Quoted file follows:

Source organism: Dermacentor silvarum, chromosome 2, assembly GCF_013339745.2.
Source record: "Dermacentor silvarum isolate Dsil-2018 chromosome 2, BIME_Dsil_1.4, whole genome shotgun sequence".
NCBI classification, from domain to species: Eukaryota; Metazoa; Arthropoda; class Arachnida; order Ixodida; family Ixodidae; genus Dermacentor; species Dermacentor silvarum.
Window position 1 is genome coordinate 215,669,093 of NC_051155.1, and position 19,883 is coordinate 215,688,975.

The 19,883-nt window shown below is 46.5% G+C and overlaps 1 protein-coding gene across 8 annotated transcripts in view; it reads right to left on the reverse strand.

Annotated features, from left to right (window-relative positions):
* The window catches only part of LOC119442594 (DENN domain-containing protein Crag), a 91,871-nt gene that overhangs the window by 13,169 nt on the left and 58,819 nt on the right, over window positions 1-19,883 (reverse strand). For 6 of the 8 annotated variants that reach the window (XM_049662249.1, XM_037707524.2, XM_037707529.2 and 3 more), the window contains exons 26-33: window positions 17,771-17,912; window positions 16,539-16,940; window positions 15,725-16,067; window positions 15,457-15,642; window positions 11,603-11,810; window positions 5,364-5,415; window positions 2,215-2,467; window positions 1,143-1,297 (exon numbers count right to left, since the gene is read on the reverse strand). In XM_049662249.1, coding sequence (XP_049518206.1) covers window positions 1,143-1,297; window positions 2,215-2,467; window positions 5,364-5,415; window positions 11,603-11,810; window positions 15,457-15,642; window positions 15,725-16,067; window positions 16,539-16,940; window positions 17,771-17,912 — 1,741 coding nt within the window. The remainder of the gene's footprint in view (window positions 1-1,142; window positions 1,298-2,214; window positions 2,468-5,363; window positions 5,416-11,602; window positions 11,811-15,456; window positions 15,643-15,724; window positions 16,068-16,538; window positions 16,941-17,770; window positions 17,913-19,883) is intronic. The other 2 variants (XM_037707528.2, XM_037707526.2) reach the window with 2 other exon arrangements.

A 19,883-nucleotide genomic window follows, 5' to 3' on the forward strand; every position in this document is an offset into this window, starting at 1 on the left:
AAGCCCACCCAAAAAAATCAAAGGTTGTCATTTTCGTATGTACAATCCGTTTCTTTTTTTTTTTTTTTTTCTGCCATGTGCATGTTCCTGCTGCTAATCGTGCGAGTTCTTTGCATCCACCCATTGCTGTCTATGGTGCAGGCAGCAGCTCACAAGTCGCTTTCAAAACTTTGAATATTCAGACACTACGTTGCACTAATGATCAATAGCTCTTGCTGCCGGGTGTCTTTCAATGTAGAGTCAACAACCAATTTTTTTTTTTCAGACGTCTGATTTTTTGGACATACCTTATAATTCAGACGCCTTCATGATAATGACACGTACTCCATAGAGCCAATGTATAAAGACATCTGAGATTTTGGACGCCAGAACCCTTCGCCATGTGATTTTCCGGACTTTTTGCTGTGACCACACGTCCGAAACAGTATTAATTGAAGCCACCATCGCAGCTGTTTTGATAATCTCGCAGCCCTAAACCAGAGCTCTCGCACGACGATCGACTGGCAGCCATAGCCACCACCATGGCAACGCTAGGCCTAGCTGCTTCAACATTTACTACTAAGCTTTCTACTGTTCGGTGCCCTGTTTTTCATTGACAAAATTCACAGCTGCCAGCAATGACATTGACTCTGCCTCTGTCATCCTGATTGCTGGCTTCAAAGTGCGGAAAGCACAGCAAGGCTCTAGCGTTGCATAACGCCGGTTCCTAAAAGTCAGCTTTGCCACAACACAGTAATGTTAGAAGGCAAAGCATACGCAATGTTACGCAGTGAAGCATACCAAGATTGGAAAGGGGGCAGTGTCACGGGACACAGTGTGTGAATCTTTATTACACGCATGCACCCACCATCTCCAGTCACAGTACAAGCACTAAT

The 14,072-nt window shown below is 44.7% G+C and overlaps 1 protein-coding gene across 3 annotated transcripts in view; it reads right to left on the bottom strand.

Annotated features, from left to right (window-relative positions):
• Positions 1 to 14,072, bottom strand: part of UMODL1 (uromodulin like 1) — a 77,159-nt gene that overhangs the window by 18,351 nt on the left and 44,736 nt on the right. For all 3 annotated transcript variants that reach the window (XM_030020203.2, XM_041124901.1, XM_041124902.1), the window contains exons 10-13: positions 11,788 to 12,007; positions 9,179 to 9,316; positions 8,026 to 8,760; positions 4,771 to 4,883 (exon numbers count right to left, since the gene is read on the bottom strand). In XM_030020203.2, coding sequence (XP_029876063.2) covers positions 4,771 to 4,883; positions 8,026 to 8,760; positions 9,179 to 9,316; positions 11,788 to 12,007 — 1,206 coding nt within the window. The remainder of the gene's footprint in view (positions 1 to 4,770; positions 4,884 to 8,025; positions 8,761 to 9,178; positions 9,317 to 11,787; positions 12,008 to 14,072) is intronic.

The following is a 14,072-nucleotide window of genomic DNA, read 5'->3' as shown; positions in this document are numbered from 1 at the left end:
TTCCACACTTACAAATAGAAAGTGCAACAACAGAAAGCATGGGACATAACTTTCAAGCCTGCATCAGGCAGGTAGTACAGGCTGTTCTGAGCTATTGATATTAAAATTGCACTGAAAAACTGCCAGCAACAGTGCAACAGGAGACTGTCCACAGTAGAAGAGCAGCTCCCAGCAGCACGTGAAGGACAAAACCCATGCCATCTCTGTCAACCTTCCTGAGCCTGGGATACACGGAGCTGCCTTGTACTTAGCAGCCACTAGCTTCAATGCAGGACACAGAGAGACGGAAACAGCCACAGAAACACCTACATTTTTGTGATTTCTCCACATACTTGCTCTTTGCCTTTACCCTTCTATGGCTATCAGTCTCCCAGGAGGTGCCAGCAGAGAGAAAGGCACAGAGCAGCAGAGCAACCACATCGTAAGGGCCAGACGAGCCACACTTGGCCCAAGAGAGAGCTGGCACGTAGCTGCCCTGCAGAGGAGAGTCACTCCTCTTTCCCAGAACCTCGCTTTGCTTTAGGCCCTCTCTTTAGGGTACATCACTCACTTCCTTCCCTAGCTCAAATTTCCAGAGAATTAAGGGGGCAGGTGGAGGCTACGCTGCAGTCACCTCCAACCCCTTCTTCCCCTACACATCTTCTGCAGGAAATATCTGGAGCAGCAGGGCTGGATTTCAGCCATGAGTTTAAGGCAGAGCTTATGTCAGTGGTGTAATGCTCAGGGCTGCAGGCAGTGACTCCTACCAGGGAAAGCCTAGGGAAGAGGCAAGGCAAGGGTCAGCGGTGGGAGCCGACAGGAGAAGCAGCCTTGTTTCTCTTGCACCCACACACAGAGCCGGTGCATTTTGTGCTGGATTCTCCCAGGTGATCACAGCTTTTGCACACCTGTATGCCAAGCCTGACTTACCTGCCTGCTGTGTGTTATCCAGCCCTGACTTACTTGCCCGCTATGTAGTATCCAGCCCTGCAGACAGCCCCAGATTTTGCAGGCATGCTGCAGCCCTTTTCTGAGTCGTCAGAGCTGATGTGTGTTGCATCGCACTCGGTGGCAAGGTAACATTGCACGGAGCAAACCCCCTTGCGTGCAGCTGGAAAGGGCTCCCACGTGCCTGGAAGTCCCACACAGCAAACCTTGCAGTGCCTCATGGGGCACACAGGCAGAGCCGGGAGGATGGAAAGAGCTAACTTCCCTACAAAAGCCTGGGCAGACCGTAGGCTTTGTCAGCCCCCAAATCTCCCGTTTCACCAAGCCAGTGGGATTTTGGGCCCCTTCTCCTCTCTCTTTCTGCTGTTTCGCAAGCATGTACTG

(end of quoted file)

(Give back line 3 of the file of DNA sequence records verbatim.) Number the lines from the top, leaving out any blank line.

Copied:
NCBI classification, from domain to species: Eukaryota; Metazoa; Arthropoda; class Arachnida; order Ixodida; family Ixodidae; genus Dermacentor; species Dermacentor silvarum.